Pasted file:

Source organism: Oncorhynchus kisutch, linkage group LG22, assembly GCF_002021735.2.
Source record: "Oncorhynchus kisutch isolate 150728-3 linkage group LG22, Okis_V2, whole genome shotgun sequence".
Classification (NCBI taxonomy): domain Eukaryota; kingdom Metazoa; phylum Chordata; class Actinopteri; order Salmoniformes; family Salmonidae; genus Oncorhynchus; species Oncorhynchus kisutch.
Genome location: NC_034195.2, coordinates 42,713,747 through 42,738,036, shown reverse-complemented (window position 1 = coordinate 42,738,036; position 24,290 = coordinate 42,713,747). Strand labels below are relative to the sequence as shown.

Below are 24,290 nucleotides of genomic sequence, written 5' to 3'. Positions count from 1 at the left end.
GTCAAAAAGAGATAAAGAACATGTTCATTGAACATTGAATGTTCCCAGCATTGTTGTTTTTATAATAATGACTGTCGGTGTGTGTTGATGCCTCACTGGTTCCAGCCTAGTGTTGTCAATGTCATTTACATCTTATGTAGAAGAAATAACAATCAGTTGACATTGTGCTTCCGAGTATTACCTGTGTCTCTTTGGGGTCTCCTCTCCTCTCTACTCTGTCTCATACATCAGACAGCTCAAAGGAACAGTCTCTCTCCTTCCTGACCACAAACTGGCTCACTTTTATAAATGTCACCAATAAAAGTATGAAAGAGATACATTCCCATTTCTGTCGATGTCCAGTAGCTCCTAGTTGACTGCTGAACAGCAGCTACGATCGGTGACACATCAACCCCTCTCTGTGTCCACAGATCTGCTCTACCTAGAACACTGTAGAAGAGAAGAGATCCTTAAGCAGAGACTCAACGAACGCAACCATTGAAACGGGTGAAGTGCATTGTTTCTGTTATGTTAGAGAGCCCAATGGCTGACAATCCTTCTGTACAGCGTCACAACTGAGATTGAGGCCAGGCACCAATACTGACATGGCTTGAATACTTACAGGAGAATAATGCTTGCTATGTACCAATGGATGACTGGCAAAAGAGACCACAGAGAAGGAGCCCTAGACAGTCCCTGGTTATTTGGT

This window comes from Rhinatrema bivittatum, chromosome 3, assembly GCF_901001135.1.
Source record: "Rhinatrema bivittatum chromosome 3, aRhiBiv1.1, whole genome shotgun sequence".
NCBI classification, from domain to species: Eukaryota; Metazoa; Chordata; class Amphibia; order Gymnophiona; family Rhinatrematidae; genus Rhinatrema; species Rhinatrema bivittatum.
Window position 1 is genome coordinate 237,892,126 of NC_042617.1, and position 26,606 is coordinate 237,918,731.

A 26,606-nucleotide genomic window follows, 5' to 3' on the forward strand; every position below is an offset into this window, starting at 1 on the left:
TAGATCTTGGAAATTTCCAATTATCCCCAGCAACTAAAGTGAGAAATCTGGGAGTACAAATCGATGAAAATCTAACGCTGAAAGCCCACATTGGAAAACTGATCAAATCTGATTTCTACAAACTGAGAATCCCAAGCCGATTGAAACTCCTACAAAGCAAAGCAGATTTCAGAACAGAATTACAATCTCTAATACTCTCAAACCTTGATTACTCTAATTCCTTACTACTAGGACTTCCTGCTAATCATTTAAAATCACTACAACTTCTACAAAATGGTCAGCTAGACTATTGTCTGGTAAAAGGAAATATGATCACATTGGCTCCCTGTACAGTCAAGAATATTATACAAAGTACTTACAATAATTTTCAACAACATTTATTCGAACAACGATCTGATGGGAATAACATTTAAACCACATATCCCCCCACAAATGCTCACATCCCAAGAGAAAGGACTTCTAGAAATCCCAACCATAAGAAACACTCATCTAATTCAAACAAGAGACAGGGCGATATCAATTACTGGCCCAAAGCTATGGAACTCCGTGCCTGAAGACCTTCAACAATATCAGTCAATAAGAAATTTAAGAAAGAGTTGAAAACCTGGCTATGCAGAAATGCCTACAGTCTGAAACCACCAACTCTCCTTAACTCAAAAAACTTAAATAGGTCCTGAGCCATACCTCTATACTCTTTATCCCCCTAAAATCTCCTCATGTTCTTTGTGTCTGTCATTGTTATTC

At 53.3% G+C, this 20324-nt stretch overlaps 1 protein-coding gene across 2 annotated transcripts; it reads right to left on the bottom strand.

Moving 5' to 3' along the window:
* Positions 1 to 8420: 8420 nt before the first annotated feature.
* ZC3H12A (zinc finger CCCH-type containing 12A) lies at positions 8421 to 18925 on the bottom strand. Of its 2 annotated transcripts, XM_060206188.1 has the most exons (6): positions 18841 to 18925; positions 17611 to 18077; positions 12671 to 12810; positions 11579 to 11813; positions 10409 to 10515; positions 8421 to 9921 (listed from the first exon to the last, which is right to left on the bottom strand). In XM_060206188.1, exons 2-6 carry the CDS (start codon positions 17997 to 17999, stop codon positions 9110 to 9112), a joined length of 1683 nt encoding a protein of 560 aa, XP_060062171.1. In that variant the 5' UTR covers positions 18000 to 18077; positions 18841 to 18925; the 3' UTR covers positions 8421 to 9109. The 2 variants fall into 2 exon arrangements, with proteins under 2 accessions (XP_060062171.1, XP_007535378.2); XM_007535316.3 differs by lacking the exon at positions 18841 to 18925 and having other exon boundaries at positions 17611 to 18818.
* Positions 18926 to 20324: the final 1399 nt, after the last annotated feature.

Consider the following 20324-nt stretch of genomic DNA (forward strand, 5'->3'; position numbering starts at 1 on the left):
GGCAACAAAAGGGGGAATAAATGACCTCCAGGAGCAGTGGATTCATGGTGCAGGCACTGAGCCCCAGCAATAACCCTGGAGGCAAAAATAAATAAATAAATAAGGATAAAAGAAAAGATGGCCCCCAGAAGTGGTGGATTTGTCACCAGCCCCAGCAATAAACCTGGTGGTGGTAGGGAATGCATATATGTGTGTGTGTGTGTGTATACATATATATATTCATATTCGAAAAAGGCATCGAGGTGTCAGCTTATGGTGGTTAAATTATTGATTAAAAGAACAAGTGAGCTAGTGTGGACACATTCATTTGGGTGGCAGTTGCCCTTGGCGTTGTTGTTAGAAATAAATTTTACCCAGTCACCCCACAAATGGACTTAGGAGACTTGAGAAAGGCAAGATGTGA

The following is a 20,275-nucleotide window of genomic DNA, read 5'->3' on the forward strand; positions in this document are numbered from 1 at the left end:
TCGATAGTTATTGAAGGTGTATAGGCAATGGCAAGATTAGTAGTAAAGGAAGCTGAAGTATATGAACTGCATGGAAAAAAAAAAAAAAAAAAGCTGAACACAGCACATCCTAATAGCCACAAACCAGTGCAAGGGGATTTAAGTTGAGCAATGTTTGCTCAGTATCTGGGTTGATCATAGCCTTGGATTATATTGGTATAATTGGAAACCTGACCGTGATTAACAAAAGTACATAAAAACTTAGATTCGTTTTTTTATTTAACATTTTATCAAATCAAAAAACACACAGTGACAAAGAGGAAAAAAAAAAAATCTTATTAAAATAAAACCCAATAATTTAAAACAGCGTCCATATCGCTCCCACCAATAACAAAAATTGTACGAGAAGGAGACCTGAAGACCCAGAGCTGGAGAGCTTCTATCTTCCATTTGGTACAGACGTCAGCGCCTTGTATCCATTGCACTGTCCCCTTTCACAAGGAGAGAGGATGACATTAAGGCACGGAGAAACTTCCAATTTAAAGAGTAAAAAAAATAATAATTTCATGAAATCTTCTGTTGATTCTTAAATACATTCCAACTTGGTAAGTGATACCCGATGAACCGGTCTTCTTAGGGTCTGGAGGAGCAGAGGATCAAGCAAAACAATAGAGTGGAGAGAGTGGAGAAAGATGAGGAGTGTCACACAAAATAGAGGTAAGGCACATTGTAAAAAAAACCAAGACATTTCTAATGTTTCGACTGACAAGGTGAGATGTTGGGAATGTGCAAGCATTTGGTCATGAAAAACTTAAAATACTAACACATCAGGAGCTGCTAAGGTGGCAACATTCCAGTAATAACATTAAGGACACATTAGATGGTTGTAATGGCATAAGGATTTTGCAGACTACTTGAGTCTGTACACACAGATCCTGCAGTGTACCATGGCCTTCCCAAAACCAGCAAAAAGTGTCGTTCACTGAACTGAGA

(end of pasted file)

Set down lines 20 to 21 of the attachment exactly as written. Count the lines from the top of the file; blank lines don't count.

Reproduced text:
The following is a 20,275-nucleotide window of genomic DNA, read 5'->3' on the forward strand; positions in this document are numbered from 1 at the left end:
TCGATAGTTATTGAAGGTGTATAGGCAATGGCAAGATTAGTAGTAAAGGAAGCTGAAGTATATGAACTGCATGGAAAAAAAAAAAAAAAAAAGCTGAACACAGCACATCCTAATAGCCACAAACCAGTGCAAGGGGATTTAAGTTGAGCAATGTTTGCTCAGTATCTGGGTTGATCATAGCCTTGGATTATATTGGTATAATTGGAAACCTGACCGTGATTAACAAAAGTACATAAAAACTTAGATTCGTTTTTTTATTTAACATTTTATCAAATCAAAAAACACACAGTGACAAAGAGGAAAAAAAAAAAATCTTATTAAAATAAAACCCAATAATTTAAAACAGCGTCCATATCGCTCCCACCAATAACAAAAATTGTACGAGAAGGAGACCTGAAGACCCAGAGCTGGAGAGCTTCTATCTTCCATTTGGTACAGACGTCAGCGCCTTGTATCCATTGCACTGTCCCCTTTCACAAGGAGAGAGGATGACATTAAGGCACGGAGAAACTTCCAATTTAAAGAGTAAAAAAAATAATAATTTCATGAAATCTTCTGTTGATTCTTAAATACATTCCAACTTGGTAAGTGATACCCGATGAACCGGTCTTCTTAGGGTCTGGAGGAGCAGAGGATCAAGCAAAACAATAGAGTGGAGAGAGTGGAGAAAGATGAGGAGTGTCACACAAAATAGAGGTAAGGCACATTGTAAAAAAAACCAAGACATTTCTAATGTTTCGACTGACAAGGTGAGATGTTGGGAATGTGCAAGCATTTGGTCATGAAAAACTTAAAATACTAACACATCAGGAGCTGCTAAGGTGGCAACATTCCAGTAATAACATTAAGGACACATTAGATGGTTGTAATGGCATAAGGATTTTGCAGACTACTTGAGTCTGTACACACAGATCCTGCAGTGTACCATGGCCTTCCCAAAACCAGCAAAAAGTGTCGTTCACTGAACTGAGA